Rep. Henry WaxmanHenry Arnold WaxmanThe Hill's Top Lobbyists 2021 Former lawmakers sign brief countering Trump's claims of executive privilege in Jan. 6 investigation Democrats call for oil company executives to testify on disinformation campaign MORE (D-Calif.) called Friday for the House Energy and Commerce Committee to hold a hearing on the Washington Redskins' NFL team name.
Waxman, the Democrats’ ranking member on the committee, called for the hearing in a letter to the panel chairman Rep. Fred Upton (R-Mich.). [READ THE LETTER HERE.]
Waxman described the team’s name as “derogatory” and compared it to recent controversial remarks made by Los Angeles Clippers owner Donald Sterling.
The difference, Waxman said, is that while Sterling has been banned for life by the NBA, Redskins owner Dan Snyder has been defended by NFL Commissioner Roger Goodell.
“In the case of the Washington football team, the offensive conduct is public, not private. But it is being condoned and defended by National Football League,” he said.
The Redskins' name is condemned by some Native American groups as racist and offensive.
The Commerce Committee oversees professional sports, and Waxman’s letter cites the numerous tax benefits received by the NFL and its teams to justify the committee’s involvement on the matter.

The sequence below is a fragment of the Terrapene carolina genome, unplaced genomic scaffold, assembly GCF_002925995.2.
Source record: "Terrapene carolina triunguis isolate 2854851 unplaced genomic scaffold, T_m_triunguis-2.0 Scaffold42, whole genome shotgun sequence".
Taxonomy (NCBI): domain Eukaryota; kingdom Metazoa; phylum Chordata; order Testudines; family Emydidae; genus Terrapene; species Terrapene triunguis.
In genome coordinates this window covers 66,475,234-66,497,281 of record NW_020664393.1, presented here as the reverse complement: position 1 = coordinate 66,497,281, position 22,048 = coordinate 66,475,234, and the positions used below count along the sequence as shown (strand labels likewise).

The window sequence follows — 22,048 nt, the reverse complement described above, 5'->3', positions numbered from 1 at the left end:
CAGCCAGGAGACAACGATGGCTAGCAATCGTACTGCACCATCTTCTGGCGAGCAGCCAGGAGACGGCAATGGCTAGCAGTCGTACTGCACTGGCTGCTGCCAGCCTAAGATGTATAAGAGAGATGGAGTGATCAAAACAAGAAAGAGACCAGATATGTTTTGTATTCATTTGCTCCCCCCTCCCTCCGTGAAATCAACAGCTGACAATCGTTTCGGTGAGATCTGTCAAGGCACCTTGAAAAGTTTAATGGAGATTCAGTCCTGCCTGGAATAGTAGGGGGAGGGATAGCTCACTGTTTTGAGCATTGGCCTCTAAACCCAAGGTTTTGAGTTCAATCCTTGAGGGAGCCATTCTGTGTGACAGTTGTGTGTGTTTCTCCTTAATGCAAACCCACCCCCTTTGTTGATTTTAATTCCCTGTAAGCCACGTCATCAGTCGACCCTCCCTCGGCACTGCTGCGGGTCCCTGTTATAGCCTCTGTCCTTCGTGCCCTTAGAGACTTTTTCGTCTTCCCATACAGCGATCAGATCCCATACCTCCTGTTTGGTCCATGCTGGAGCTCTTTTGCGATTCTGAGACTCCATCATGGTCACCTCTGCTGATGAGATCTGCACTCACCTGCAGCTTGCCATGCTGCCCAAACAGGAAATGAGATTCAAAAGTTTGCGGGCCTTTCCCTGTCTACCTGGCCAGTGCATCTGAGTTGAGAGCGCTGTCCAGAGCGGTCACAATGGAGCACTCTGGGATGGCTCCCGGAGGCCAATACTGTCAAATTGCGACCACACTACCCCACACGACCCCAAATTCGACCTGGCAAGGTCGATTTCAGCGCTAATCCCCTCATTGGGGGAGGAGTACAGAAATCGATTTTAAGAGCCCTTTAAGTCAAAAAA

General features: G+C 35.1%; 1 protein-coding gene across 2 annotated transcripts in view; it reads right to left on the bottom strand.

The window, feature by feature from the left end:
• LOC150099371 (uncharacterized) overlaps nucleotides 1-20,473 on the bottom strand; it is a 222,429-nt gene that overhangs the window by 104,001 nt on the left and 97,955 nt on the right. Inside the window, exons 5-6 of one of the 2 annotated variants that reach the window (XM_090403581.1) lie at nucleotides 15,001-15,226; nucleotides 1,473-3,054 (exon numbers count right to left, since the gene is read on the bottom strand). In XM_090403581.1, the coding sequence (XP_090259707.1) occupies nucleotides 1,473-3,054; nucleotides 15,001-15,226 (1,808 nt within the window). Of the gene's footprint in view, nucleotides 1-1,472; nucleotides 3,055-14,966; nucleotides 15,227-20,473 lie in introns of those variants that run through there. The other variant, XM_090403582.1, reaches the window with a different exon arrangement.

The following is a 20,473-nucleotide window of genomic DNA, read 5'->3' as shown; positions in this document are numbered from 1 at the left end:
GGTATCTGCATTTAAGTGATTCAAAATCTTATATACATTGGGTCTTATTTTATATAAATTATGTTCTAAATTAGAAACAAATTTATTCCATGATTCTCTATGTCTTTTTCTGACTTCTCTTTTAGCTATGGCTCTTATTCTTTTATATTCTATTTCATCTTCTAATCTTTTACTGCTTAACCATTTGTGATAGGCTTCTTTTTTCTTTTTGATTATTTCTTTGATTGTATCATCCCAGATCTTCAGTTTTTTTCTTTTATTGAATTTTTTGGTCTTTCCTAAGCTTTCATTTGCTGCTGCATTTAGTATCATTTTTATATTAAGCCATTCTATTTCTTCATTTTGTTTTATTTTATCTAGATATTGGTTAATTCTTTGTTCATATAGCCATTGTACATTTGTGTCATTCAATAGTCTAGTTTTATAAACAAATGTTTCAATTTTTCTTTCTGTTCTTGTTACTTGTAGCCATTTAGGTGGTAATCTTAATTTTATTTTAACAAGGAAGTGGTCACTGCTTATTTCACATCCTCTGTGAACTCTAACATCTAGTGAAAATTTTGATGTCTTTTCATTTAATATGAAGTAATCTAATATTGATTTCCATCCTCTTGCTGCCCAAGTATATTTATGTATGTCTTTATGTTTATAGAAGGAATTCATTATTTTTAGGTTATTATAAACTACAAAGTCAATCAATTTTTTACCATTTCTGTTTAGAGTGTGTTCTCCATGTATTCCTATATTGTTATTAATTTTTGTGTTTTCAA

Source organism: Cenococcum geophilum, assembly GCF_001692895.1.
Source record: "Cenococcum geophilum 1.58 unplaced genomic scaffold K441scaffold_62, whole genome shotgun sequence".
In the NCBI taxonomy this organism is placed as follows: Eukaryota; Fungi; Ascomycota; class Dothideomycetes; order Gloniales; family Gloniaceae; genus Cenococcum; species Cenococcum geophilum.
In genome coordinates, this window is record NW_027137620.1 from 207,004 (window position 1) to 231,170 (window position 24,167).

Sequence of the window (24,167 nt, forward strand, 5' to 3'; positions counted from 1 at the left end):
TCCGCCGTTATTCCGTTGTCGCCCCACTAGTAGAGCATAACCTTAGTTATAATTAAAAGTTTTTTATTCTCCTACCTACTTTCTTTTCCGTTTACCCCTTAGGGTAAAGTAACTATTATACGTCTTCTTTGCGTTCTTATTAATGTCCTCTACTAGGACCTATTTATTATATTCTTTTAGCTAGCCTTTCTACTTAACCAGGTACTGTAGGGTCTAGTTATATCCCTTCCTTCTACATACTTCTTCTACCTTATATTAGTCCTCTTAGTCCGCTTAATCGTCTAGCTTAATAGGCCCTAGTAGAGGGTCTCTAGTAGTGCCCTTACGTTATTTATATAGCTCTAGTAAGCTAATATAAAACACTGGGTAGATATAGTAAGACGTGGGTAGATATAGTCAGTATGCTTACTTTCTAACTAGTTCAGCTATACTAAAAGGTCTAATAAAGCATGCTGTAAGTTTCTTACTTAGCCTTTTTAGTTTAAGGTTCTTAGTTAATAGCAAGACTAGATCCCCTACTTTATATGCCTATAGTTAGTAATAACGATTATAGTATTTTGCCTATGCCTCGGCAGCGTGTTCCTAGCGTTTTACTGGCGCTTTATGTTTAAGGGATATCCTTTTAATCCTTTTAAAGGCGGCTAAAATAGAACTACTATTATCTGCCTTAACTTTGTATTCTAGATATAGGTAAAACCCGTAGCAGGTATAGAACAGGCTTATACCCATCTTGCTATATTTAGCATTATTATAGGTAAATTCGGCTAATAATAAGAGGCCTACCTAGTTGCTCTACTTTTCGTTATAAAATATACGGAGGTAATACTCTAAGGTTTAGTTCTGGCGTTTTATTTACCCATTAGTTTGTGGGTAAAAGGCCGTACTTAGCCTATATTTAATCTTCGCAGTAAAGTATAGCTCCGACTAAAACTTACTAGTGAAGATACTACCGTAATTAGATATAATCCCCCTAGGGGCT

Waxman also likened efforts to change the team's name to efforts more than 50 years ago to racially integrate the team.
The Redskins was the last team to integrate in the NFL and only did so after pressure from Interior Secretary Stewart Udall, among others.
“A congressional hearing could be a similar catalyst for action today,” said Waxman. “We could play a constructive role in challenging racism by asking Mr. Snyder and Mr. Goodell to explain in a public hearing how their actions are consistent with the public interest.”
Waxman is not the first Democrat to express displeasure with the Redskins' name recently. Senate Majority Leader Harry Reid (D-Nev.) has repeatedly urged the NFL to force a name change, citing the Sterling case as precedent. Recently, Republican Sen. John McCain (Ariz.) also said he would "probably" change the name were he in Snyder's shoes.